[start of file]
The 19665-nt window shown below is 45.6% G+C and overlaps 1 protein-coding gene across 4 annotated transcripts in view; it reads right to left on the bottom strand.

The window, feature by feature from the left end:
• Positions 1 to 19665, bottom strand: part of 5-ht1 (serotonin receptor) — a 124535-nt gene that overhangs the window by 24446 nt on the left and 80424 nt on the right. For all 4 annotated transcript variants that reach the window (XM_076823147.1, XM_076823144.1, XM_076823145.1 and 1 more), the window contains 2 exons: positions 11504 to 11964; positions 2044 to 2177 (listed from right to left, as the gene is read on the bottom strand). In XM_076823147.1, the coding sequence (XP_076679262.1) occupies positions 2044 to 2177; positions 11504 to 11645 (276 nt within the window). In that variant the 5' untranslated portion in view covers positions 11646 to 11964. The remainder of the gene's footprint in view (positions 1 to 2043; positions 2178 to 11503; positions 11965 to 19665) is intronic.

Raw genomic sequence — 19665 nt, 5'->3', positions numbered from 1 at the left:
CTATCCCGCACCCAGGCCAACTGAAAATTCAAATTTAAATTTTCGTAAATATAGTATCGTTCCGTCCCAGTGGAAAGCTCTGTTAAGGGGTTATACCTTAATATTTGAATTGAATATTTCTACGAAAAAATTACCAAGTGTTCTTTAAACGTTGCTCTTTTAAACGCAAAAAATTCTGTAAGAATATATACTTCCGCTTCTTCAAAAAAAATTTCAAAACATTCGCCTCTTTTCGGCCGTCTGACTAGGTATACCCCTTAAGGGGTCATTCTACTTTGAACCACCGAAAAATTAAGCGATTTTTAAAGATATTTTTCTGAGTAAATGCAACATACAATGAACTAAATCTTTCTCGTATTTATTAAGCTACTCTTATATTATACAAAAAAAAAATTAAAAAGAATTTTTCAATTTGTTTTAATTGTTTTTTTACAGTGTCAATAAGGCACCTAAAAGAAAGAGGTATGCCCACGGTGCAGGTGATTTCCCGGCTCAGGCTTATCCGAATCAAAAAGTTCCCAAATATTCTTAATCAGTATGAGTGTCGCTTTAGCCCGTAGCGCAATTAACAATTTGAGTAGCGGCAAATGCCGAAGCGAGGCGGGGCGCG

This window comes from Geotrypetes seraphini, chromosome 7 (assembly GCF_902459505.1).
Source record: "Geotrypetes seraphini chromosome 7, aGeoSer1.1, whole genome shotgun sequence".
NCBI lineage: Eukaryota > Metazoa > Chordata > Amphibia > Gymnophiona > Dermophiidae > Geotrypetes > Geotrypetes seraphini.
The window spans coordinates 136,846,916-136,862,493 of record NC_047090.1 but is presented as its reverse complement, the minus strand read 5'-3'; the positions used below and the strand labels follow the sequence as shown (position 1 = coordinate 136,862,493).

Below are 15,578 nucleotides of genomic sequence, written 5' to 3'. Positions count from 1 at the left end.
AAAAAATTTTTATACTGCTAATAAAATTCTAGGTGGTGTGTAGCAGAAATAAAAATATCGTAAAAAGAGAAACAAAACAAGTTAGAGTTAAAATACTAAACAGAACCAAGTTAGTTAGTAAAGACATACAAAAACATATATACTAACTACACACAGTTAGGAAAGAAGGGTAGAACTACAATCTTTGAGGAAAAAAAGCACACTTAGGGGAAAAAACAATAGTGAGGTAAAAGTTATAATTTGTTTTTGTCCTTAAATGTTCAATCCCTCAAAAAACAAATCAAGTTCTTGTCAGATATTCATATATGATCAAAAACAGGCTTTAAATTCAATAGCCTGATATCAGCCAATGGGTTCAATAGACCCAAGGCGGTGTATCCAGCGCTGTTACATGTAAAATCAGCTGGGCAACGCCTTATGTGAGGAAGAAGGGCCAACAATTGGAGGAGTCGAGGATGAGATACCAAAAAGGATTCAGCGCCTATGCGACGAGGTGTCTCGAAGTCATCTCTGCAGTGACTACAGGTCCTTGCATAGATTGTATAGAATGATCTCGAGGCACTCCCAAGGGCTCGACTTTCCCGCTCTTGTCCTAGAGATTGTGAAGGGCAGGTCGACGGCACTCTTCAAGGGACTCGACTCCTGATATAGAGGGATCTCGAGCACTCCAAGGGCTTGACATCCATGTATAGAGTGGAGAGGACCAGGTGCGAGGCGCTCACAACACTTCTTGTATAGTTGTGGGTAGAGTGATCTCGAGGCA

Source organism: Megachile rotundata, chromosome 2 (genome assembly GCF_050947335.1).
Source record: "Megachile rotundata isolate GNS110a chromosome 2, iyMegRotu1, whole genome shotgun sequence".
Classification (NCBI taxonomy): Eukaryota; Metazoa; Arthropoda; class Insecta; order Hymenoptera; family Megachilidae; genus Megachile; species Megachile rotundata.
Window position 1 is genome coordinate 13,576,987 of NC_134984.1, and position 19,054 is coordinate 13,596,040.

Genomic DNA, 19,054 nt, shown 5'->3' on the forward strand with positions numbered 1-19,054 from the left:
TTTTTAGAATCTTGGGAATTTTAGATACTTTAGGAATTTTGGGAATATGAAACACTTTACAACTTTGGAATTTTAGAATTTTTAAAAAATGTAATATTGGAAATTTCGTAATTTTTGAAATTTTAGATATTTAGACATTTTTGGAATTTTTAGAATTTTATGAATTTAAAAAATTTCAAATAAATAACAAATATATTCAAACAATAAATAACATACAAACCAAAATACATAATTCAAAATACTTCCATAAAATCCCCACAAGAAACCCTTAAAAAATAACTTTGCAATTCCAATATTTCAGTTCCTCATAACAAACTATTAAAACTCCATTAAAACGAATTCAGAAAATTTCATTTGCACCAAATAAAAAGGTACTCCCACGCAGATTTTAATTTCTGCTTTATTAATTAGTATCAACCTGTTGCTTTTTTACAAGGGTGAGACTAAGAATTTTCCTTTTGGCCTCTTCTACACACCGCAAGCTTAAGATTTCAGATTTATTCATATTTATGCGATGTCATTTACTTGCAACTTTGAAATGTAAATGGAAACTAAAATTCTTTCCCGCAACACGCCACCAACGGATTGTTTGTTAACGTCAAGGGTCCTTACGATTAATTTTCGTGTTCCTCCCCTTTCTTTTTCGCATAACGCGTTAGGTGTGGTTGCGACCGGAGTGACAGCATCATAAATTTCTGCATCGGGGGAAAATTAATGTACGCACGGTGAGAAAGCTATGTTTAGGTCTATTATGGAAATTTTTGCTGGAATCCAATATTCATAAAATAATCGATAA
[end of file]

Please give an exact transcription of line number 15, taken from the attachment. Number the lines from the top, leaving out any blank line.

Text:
Window position 1 is genome coordinate 13,576,987 of NC_134984.1, and position 19,054 is coordinate 13,596,040.